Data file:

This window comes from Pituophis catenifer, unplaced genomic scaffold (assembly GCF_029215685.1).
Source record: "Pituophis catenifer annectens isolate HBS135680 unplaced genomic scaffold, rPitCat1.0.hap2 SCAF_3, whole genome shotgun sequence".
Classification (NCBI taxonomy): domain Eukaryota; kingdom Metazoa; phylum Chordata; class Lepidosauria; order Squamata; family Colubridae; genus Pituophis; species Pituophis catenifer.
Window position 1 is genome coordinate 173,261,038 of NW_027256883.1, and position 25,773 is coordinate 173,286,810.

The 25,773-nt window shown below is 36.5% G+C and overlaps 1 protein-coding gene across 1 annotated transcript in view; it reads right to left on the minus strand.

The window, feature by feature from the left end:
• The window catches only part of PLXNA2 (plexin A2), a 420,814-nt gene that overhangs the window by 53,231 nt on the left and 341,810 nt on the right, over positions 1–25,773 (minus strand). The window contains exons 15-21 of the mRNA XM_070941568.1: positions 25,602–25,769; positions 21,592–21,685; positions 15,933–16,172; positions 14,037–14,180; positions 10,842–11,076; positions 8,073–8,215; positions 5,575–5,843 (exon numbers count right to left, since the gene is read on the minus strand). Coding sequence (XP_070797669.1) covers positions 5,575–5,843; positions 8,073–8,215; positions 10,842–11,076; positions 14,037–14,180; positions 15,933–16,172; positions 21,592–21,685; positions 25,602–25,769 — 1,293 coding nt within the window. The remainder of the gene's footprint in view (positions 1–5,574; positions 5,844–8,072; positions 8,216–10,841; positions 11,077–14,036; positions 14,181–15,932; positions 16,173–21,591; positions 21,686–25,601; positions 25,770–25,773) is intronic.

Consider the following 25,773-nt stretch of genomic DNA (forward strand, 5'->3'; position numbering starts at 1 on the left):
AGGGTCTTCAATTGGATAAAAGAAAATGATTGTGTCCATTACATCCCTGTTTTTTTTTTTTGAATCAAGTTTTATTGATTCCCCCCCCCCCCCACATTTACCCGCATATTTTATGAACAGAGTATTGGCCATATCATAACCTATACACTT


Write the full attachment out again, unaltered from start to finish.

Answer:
This window comes from Pituophis catenifer, unplaced genomic scaffold (assembly GCF_029215685.1).
Source record: "Pituophis catenifer annectens isolate HBS135680 unplaced genomic scaffold, rPitCat1.0.hap2 SCAF_3, whole genome shotgun sequence".
Classification (NCBI taxonomy): domain Eukaryota; kingdom Metazoa; phylum Chordata; class Lepidosauria; order Squamata; family Colubridae; genus Pituophis; species Pituophis catenifer.
Window position 1 is genome coordinate 173,261,038 of NW_027256883.1, and position 25,773 is coordinate 173,286,810.

The 25,773-nt window shown below is 36.5% G+C and overlaps 1 protein-coding gene across 1 annotated transcript in view; it reads right to left on the minus strand.

The window, feature by feature from the left end:
• The window catches only part of PLXNA2 (plexin A2), a 420,814-nt gene that overhangs the window by 53,231 nt on the left and 341,810 nt on the right, over positions 1–25,773 (minus strand). The window contains exons 15-21 of the mRNA XM_070941568.1: positions 25,602–25,769; positions 21,592–21,685; positions 15,933–16,172; positions 14,037–14,180; positions 10,842–11,076; positions 8,073–8,215; positions 5,575–5,843 (exon numbers count right to left, since the gene is read on the minus strand). Coding sequence (XP_070797669.1) covers positions 5,575–5,843; positions 8,073–8,215; positions 10,842–11,076; positions 14,037–14,180; positions 15,933–16,172; positions 21,592–21,685; positions 25,602–25,769 — 1,293 coding nt within the window. The remainder of the gene's footprint in view (positions 1–5,574; positions 5,844–8,072; positions 8,216–10,841; positions 11,077–14,036; positions 14,181–15,932; positions 16,173–21,591; positions 21,686–25,601; positions 25,770–25,773) is intronic.

Consider the following 25,773-nt stretch of genomic DNA (forward strand, 5'->3'; position numbering starts at 1 on the left):
AGGGTCTTCAATTGGATAAAAGAAAATGATTGTGTCCATTACATCCCTGTTTTTTTTTTTTGAATCAAGTTTTATTGATTCCCCCCCCCCCCCACATTTACCCGCATATTTTATGAACAGAGTATTGGCCATATCATAACCTATACACTT